O B E S I T Y
Obesity is a condition in which excess body fat has accumulated to such an extent that health may be negatively affected. It is commonly defined as a body mass index (BMI = weight divided by height squared) of 30 kg/m2 or higher. This distinguishes it from being overweight as defined by a BMI of between 25–29.9 kg/m2.
Excessive body weight is associated with various diseases, particularly cardiovascular diseases, diabetes mellitus type 2, obstructive sleep apnea, certain types of cancer, and osteoarthritis. As a result, obesity has been found to reduce life expectancy.The primary treatment for obesity is dieting and physical exercise. If this fails, anti-obesity drugs and (in severe cases) bariatric surgery can be tried.
Obesity arises from too much energy intake compared with a person's basal metabolic rate and level of physical exercise. Excessive caloric intake and a lack of physical activity in genetically susceptible individuals is thought to explain most cases of obesity, with purely genetic, medical, or psychiatric illness contributing to only a limited number of cases. With rates of adult and childhood obesity increasing, authorities view it as a serious public health problem.
Although obesity is often stigmatized in the modern Western world, it has been perceived as a symbol of wealth and fertility at other times in history.
Risk factors and Comorbidities
The presence of risk factors and diseases associated with obesity are also used to establish a clinical diagnosis. Coronary heart disease, type 2 diabetes, and sleep apnea are possible complications that would indicate a need to commence or intensify treatment for obesity. Smoking, high blood pressure, age and family history are other risk factors that, in combination with obesity, may indicate an additional reason for treatment.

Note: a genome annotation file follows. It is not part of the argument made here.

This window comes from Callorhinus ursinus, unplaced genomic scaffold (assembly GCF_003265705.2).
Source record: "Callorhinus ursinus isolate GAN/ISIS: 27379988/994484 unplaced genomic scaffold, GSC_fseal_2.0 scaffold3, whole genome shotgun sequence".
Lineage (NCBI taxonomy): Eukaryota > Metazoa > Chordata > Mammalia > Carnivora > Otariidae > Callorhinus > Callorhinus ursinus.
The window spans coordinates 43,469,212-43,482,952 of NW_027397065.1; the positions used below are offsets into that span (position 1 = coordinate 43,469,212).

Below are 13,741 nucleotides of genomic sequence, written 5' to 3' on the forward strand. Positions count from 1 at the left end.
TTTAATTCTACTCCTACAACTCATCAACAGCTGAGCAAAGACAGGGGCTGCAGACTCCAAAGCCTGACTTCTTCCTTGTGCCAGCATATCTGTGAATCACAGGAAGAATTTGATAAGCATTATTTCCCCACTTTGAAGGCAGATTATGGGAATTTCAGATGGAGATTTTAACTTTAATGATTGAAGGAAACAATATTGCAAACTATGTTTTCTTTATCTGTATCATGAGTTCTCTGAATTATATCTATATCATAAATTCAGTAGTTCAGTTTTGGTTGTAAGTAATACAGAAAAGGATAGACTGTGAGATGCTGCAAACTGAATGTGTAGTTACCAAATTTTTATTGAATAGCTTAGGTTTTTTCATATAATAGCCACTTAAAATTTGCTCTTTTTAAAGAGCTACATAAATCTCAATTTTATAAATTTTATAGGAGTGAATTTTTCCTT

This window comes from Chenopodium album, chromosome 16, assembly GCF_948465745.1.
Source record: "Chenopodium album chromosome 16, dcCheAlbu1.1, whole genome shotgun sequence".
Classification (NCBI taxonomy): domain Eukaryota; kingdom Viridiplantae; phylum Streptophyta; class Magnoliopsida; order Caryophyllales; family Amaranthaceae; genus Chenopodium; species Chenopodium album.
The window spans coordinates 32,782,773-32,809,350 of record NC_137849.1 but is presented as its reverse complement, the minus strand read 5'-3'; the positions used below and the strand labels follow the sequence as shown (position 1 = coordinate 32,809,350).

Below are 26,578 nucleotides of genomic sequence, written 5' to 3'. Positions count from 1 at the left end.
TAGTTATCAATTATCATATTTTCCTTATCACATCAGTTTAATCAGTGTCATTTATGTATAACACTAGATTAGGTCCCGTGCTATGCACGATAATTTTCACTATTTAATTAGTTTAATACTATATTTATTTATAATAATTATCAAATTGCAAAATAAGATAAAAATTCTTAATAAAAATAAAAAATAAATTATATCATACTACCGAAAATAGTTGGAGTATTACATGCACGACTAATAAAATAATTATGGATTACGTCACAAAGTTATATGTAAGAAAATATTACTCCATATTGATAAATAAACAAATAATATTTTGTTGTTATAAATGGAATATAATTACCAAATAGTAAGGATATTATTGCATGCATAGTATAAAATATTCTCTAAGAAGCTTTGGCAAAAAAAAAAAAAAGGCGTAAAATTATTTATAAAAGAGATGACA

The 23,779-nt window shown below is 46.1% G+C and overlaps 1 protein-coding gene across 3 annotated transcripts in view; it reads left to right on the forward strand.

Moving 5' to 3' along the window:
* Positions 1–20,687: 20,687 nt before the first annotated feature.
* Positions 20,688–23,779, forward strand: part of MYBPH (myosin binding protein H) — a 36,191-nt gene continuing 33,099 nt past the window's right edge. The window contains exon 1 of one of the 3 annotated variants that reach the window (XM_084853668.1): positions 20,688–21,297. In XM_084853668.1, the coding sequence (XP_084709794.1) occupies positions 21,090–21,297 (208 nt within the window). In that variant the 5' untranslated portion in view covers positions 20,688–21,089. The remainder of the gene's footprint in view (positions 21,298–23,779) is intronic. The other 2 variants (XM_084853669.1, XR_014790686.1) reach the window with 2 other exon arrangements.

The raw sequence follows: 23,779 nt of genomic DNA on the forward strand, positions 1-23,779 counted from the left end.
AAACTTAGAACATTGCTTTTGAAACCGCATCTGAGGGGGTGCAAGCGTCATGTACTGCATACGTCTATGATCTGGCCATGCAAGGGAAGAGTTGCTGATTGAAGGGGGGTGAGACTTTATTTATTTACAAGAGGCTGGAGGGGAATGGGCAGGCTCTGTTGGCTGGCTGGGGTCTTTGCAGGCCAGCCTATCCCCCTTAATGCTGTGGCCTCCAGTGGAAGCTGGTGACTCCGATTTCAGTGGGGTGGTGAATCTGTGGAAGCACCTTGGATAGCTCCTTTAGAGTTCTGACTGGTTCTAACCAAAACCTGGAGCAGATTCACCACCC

Obesity is one of the leading preventable causes of death. Mortality risk varies with BMI; the lowest risk is found at a BMI of 22–24 kg/m2 and increases with changes in either direction. A BMI of over 32 is associated with a doubling of risk of death and obesity is estimated to cause an excess 111,909 to 365,000 death per year in the United States. Obesity on average reduces life expectancy by 6–7 years. Severe obesity (BMIs >40) reduces life expectancy by 20 years for men and 5 years for women.
A large number of physical and mental conditions have been associated with obesity.
Health consequences can be categorized by the effects of increased fat mass (osteoarthritis, obstructive sleep apnea, social stigmatization) or by the increased number of fat cells (diabetes, cancer, cardiovascular disease, non-alcoholic fatty liver disease). Increases in body fat alter the body's response to insulin, potentially leading to insulin resistance. Increased fat also creates a proinflammatory state, increasing the risk of thrombosis.
Central obesity, characterized by its high waist to hip ratio, is an important risk for metabolic syndrome. Metabolic syndrome is a combination of medical disorders which often includes diabetes mellitus type 2, high blood pressure, high blood cholesterol, and triglyceride levels.